MPAA Rating: R
Directors: The Soska Sisters
Starring: Danielle Harris, Katharine Isabelle, Chelan Simmons, Kaj-Erik Eriksen, Glenn Jacobs
See No Evil 2 is a slasher release produced by WWE Studios starring professional wrestler Kane (or Glenn Jacobs to his mother) as the ‘towering-can’t-be-killed-bad-guy’ Jacob Goodnight. Let’s reflect on a couple of things before we move any further: WWE Studios and a former professional wrestler trying to create a new iconic horror slasher. This combination may raise a few eyebrows but before we dismiss this film out of hand just because of a professional wrestler’s involvement let me remind you of little John Carpenter movie called They Live starring Canadian wrestler Roddy Piper. Director Adam Green has also tried to create a new horror icon, Victor Crowley, in the Hatchet franchise but what people seem to forget is that horror icons take time to develop. Just take a look at Halloween; it came out in 1978 and it took years for Michael Myers to become part of our pop culture. So will Goodnight’s character ever manage to become an icon of slasher movies? Let’s give it 10 years or so and see what happens.
The script of this film bears a strong resemblance to 1981’s Halloween II, reproducing elements that made the latter a success in that it features an evil killer laying waste to a medical facility on the night of his capture or discovery. The main difference is that here Goodnight is believed to be dead when taken to a morgue where he continues his killing spree, while in Halloween II the killer goes after the heroine who has been transferred to the hospital and goes on to increase the body count.
The storyline is not without its flaws, so what makes this film worth watching? Great acting and direction save this film. Directing duo Jen and Sylvia Soska (a.k.a. The Soska Sisters) are most noted for creative horror piece American Mary and are certainly two directors for devotee to keep an eye on. In this case, they improved a mediocre script with their shot composition, direction of actors and creative killings. However, I really wish they had somehow utilised the exit signs during the chase scenes. Maybe it’s a nod to slasher flicks in general as the characters do nothing to help themselves and end up getting killed or perhaps it’s simply an oversight because throughout the movie we can see exit signs everywhere but no one seems to take advantage of them. I’d prefer to give Jen and Sylvia the benefit of creative doubt for this one instead of accepting it as an oversight. For me, the Soskas’ mark of excellence was definitely the scene of Kayla’s (Chelan Simmons) accidental murder as she’s trying to escape Goodnight’s rampage by planting her neck into his huge knife. A perfectly executed scene.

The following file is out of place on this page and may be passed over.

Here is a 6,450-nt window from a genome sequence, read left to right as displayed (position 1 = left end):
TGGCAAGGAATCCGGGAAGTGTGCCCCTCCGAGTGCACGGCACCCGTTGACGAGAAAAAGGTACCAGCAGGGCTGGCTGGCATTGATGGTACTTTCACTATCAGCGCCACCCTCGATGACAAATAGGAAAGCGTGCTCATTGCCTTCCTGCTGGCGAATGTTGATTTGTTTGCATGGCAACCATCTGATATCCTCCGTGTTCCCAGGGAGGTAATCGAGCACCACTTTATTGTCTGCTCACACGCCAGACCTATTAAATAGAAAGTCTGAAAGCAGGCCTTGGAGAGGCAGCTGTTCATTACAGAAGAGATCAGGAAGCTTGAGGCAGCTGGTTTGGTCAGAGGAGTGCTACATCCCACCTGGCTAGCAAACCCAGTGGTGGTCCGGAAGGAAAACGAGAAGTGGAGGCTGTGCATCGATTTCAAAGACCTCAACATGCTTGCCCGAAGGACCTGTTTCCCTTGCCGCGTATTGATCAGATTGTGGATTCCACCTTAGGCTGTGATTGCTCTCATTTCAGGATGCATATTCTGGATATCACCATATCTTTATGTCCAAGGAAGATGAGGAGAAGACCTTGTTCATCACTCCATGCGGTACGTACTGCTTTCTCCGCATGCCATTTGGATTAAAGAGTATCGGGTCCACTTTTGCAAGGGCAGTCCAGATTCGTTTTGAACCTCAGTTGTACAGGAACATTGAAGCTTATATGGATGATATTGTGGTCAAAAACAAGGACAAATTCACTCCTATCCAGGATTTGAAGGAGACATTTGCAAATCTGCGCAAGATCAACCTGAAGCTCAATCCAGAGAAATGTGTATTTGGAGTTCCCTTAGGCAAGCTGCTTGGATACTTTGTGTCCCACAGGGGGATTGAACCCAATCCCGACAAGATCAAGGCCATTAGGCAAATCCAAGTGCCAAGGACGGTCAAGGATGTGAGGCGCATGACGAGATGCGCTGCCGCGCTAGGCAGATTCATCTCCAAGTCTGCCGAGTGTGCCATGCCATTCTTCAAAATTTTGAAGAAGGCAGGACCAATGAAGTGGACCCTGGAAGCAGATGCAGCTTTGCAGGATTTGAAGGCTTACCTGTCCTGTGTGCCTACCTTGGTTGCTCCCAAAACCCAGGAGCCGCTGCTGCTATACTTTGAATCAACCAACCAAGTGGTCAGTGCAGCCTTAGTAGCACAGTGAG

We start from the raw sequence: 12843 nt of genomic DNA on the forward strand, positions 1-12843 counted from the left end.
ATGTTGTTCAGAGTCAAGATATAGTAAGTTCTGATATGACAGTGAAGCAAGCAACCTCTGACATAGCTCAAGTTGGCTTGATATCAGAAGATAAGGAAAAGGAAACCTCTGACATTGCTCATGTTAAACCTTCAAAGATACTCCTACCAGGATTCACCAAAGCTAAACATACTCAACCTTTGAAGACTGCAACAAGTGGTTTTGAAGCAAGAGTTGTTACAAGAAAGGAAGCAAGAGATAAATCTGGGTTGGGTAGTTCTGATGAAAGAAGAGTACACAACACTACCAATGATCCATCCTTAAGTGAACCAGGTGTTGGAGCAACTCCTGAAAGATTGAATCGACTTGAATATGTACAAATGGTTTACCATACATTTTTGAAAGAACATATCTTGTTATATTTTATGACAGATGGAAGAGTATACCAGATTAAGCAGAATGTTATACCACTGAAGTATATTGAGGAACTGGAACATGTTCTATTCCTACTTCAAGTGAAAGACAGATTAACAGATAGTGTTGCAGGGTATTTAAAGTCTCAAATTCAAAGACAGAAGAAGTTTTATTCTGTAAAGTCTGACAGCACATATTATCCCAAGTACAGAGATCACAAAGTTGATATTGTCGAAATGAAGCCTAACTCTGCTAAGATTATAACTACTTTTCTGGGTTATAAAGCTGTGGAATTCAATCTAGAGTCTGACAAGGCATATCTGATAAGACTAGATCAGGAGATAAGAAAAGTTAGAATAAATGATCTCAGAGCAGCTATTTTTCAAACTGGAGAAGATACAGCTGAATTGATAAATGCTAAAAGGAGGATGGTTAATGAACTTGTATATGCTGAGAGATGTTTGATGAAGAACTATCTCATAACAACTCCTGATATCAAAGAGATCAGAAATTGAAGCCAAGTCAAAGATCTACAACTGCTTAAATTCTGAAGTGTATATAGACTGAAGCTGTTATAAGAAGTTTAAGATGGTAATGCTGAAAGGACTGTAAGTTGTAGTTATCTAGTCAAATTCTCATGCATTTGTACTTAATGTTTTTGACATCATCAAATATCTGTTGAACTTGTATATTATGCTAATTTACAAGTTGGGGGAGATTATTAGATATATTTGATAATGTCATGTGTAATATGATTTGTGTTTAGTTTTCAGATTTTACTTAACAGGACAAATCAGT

This movie has two notable actresses in it, Danielle Harris (Halloween IV: The Return of Michael Myers/Hatchet III) and Katharine Isabelle (American Mary). These established actresses deliver great performances and leave their mark on the film. Kane’s performance as Goodnight was notably enhanced by his physique. Take a look at Tyler Mane in Halloween and Kane Hodder in Hatchet and you will notice similarities. Part of what makes their characters effective is down to their strong physical presence. Kane can certainly pull off the evil tough guy look and also does a great job to communicate it with his body language. He even manages to make a good job out of delivering a short conversation in a creepy Norman Bates-style voice with his dead mother, which was a rather unexpected element to this film.
The other lead, Kaj-Erik Eriksen, showed great on-screen chemistry with Harris while other minor players, including Greyston Holt, Chelan Simmons and Lee Majdoub, delivered great performances as well. Their delivery of the collective brooding stupidity usually seen in this genre really helped elevate the movie as a whole.
What we are left with in the end is a surprisingly decent horror movie. I admit that despite the Soska name dropping I was dubious even up until the point I hit play. However, direction and acting won me over in spite of the story’s shortcomings.
We might not be able to tell if Goodnight is or will be a horror icon just yet as these things can take time. The unique thing about horror films is that they are like a fine wine in that they tend to get better with age. It can take time for everything in a film to get noticed and sink in so only time will tell how much of a classic this film will be. For the time being, though, this is a solid slasher for everyone to enjoy.
Special Features: Twisted Twins featurette, Autopsy: Dissecting the Kills featurette, Kane’s Goodnight: An Icon Reborn featurette.
US Release Date: October 21, 2014